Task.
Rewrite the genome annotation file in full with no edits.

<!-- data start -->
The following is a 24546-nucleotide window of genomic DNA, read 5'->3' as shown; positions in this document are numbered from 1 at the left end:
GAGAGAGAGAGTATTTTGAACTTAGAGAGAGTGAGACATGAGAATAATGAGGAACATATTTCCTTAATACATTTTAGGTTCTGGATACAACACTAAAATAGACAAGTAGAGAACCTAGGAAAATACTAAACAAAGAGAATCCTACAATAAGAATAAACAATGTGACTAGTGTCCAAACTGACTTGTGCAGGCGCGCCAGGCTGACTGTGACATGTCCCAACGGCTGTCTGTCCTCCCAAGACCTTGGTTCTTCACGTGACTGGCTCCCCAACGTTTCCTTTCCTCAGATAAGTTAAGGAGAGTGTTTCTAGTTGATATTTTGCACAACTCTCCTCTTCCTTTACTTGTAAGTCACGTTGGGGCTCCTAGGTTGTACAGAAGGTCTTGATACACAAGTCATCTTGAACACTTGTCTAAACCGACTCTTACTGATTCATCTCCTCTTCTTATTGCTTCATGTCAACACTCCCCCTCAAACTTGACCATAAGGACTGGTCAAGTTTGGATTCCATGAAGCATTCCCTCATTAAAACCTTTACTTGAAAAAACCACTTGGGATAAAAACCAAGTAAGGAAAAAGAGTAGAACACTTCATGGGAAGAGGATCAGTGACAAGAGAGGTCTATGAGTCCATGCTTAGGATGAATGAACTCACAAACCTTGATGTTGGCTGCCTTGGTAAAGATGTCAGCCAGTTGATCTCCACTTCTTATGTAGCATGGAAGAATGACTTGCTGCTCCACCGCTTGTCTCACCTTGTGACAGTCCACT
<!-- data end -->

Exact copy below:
The following is a 24546-nucleotide window of genomic DNA, read 5'->3' as shown; positions in this document are numbered from 1 at the left end:
GAGAGAGAGAGTATTTTGAACTTAGAGAGAGTGAGACATGAGAATAATGAGGAACATATTTCCTTAATACATTTTAGGTTCTGGATACAACACTAAAATAGACAAGTAGAGAACCTAGGAAAATACTAAACAAAGAGAATCCTACAATAAGAATAAACAATGTGACTAGTGTCCAAACTGACTTGTGCAGGCGCGCCAGGCTGACTGTGACATGTCCCAACGGCTGTCTGTCCTCCCAAGACCTTGGTTCTTCACGTGACTGGCTCCCCAACGTTTCCTTTCCTCAGATAAGTTAAGGAGAGTGTTTCTAGTTGATATTTTGCACAACTCTCCTCTTCCTTTACTTGTAAGTCACGTTGGGGCTCCTAGGTTGTACAGAAGGTCTTGATACACAAGTCATCTTGAACACTTGTCTAAACCGACTCTTACTGATTCATCTCCTCTTCTTATTGCTTCATGTCAACACTCCCCCTCAAACTTGACCATAAGGACTGGTCAAGTTTGGATTCCATGAAGCATTCCCTCATTAAAACCTTTACTTGAAAAAACCACTTGGGATAAAAACCAAGTAAGGAAAAAGAGTAGAACACTTCATGGGAAGAGGATCAGTGACAAGAGAGGTCTATGAGTCCATGCTTAGGATGAATGAACTCACAAACCTTGATGTTGGCTGCCTTGGTAAAGATGTCAGCCAGTTGATCTCCACTTCTTATGTAGCATGGAAGAATGACTTGCTGCTCCACCGCTTGTCTCACCTTGTGACAGTCCACT